How to tackle the Zika virus, tips to your safety

Have you been feeling symptoms of a fever, rash, joint pains, red eye and have recently traveled to a foreign country? 

This is not WebMD assuming your symptoms are signs of cancer, but there is a chance you could be affected by the Zika virus.

 The Zika virus, as defined by the Centers for Disease Control and Prevention, is “a disease caused by the spread from person to person primarily through the bite of an infected Aedes species mosquito.” In other words, you should not worry unless you could have potentially been bitten by that specific mosquito. 

This virus was first discovered in 1947 in the Zika Forest in Uganda and eventually spread to Africa, Southeast Asia and the Pacific Islands. The World Health Organization announced the severity of the Zika virus on Feb. 1, 2016, and established a public health concern.

 You may think just because you have not traveled to the affected areas, you are safe from the virus. Wrong. Zika disease does not make itself evident instantly and that is why the disease scares people. The idea of not having complete reassurance of being safe from the disease until made absolutely certain is incredibly scary. Other than by mosquito bite, the virus can be spread sexually and by the transmission of blood from one infected person to a healthy person. Women who are affected by this while pregnant are at a high risk for birth defects in their children such as an abnormally small head at birth.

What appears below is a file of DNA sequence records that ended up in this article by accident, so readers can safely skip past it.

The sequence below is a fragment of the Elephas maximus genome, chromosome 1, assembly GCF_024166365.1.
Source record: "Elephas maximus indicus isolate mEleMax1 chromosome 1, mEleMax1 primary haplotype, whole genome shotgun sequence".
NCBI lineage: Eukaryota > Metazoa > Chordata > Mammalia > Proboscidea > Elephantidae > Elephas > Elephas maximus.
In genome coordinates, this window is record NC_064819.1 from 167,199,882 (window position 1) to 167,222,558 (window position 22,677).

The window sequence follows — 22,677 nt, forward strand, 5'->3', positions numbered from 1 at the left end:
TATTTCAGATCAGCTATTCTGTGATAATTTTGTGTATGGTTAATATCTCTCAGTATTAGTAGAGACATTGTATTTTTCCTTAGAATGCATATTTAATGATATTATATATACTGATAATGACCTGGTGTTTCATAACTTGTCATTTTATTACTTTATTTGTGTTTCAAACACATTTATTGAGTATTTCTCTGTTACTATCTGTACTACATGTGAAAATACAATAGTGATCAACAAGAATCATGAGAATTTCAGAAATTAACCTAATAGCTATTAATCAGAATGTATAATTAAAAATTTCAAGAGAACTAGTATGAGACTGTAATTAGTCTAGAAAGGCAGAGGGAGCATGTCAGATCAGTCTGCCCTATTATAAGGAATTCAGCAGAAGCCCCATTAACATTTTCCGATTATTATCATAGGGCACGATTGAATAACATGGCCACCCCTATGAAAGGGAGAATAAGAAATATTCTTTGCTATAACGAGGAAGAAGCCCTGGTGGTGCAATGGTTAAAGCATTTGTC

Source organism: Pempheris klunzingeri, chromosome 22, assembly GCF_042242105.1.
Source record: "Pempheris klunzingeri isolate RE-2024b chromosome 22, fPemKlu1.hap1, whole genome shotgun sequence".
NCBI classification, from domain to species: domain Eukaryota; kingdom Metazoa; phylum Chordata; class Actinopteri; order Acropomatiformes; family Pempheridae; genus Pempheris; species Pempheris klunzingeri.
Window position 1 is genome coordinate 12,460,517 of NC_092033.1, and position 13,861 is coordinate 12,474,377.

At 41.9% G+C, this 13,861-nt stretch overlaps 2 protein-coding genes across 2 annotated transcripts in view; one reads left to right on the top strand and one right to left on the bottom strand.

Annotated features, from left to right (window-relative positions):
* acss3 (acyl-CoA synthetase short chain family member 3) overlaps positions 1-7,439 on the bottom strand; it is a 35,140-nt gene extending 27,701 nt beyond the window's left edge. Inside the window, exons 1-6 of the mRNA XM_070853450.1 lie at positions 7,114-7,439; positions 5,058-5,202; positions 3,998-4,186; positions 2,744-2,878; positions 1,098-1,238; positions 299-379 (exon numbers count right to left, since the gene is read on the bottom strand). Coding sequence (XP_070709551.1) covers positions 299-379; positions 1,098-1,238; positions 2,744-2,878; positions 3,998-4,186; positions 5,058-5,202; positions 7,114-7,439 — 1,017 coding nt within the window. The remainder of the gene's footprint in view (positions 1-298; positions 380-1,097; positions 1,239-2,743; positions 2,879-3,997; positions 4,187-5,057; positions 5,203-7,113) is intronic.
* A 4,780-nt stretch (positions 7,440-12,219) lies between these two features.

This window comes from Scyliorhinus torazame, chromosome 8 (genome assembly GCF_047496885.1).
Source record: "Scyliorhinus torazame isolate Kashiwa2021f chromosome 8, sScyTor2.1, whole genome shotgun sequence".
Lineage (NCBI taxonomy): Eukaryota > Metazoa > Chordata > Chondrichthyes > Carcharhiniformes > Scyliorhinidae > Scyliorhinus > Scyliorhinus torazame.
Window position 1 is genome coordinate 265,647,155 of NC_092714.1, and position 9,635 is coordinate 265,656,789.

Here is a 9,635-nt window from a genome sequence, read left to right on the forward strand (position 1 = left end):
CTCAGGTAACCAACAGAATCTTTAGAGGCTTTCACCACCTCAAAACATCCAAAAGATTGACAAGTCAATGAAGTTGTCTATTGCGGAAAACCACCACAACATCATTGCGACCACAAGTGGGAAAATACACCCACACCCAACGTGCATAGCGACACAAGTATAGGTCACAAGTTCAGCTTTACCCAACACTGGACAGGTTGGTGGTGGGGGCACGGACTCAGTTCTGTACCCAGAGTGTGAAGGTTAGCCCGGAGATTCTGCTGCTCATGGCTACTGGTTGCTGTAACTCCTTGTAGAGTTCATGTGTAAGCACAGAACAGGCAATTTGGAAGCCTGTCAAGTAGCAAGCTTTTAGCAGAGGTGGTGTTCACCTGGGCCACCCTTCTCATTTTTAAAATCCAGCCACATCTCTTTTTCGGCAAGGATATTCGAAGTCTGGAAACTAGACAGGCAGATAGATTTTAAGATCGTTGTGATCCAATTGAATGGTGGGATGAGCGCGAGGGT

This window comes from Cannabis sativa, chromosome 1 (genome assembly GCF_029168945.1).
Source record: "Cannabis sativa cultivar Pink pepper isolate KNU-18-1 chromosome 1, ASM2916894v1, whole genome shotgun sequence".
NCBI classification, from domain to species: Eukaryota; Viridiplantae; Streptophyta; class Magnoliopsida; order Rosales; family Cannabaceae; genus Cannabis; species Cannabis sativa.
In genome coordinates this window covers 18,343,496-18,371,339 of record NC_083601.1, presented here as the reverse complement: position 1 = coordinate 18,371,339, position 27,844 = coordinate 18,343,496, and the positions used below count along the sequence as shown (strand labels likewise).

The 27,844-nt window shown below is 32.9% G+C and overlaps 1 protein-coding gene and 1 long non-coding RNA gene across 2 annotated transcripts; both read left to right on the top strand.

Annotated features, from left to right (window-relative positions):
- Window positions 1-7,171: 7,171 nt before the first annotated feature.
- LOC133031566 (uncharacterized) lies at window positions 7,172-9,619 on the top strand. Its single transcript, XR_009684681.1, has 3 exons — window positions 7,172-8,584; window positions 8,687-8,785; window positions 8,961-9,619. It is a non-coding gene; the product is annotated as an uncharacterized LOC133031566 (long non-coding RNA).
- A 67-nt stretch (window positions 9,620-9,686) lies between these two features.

Unfortunately, there are no existing vaccines that prevent the Zika virus, but there are enough precautions to take while traveling. For instance, wearing clothes that cover the majority of your skin, staying in air conditioned places and wearing appropriate insect repellent are all good precautions to take.

 This may not seem as serious as previous worldwide disease breakouts, but something does need to be done to prevent more complications from occurring. The Zika virus will continue to be spread by spring breakers from around the nation heading down south if the urgency of this disease is not picked up on.

 I would suggest that to ensure more lives are not affected, greater precautions should be made. This means travel needs to be more strictly regulated and only the most necessary trips to severely affected areas should be made. According to fitfortravel.com, it is highly recommended that travelers should, “seek travel advice from a health care provider at least 6-8 weeks in advance of travel.” As this disease continues to be featured on worldwide news, more people are being made aware and are decreasing their chances of being affected and are not traveling to areas of outbreak.

 As for those of you who decided to travel to the southern states for spring break, especially those such as Texas with a reported 19 cases or Florida with 49 travel-associated cases reported, and have experienced some of the symptoms, it would be in your best interest to get tested. Although, fortunately, so far there have been no locally acquired cases.

 Next time you plan on traveling to severely affected areas, think otherwise and save yourself from the harmful dangers associated with the Zika virus.

 

Lauren Kremer is a HDFS major at SDSU and can be reached at [email protected]